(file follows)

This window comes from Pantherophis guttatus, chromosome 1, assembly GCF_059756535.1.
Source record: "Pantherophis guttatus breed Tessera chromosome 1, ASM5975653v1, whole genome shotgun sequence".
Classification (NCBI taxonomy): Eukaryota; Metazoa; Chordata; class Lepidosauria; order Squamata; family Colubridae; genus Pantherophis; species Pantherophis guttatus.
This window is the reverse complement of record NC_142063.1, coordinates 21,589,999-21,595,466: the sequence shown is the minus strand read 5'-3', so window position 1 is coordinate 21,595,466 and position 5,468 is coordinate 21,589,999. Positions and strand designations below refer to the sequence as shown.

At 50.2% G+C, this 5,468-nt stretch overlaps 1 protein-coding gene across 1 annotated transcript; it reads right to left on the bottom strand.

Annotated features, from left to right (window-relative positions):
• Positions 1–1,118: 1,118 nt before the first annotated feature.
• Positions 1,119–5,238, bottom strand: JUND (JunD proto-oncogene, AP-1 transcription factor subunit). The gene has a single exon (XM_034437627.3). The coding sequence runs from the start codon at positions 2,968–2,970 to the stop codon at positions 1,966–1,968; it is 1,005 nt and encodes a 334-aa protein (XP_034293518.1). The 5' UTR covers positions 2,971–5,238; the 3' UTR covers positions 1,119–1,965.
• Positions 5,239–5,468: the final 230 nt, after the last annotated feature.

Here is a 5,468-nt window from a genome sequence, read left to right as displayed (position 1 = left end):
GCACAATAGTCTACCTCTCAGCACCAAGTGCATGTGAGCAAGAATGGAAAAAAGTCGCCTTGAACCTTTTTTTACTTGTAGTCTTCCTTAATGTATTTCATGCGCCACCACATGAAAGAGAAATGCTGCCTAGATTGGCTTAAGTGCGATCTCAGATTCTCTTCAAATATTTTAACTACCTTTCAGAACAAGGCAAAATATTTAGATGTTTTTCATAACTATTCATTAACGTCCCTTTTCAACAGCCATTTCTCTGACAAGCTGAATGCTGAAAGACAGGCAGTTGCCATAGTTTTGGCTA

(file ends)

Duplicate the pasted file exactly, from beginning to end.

This window comes from Pantherophis guttatus, chromosome 1, assembly GCF_059756535.1.
Source record: "Pantherophis guttatus breed Tessera chromosome 1, ASM5975653v1, whole genome shotgun sequence".
Classification (NCBI taxonomy): Eukaryota; Metazoa; Chordata; class Lepidosauria; order Squamata; family Colubridae; genus Pantherophis; species Pantherophis guttatus.
This window is the reverse complement of record NC_142063.1, coordinates 21,589,999-21,595,466: the sequence shown is the minus strand read 5'-3', so window position 1 is coordinate 21,595,466 and position 5,468 is coordinate 21,589,999. Positions and strand designations below refer to the sequence as shown.

At 50.2% G+C, this 5,468-nt stretch overlaps 1 protein-coding gene across 1 annotated transcript; it reads right to left on the bottom strand.

Annotated features, from left to right (window-relative positions):
• Positions 1–1,118: 1,118 nt before the first annotated feature.
• Positions 1,119–5,238, bottom strand: JUND (JunD proto-oncogene, AP-1 transcription factor subunit). The gene has a single exon (XM_034437627.3). The coding sequence runs from the start codon at positions 2,968–2,970 to the stop codon at positions 1,966–1,968; it is 1,005 nt and encodes a 334-aa protein (XP_034293518.1). The 5' UTR covers positions 2,971–5,238; the 3' UTR covers positions 1,119–1,965.
• Positions 5,239–5,468: the final 230 nt, after the last annotated feature.

Here is a 5,468-nt window from a genome sequence, read left to right as displayed (position 1 = left end):
GCACAATAGTCTACCTCTCAGCACCAAGTGCATGTGAGCAAGAATGGAAAAAAGTCGCCTTGAACCTTTTTTTACTTGTAGTCTTCCTTAATGTATTTCATGCGCCACCACATGAAAGAGAAATGCTGCCTAGATTGGCTTAAGTGCGATCTCAGATTCTCTTCAAATATTTTAACTACCTTTCAGAACAAGGCAAAATATTTAGATGTTTTTCATAACTATTCATTAACGTCCCTTTTCAACAGCCATTTCTCTGACAAGCTGAATGCTGAAAGACAGGCAGTTGCCATAGTTTTGGCTA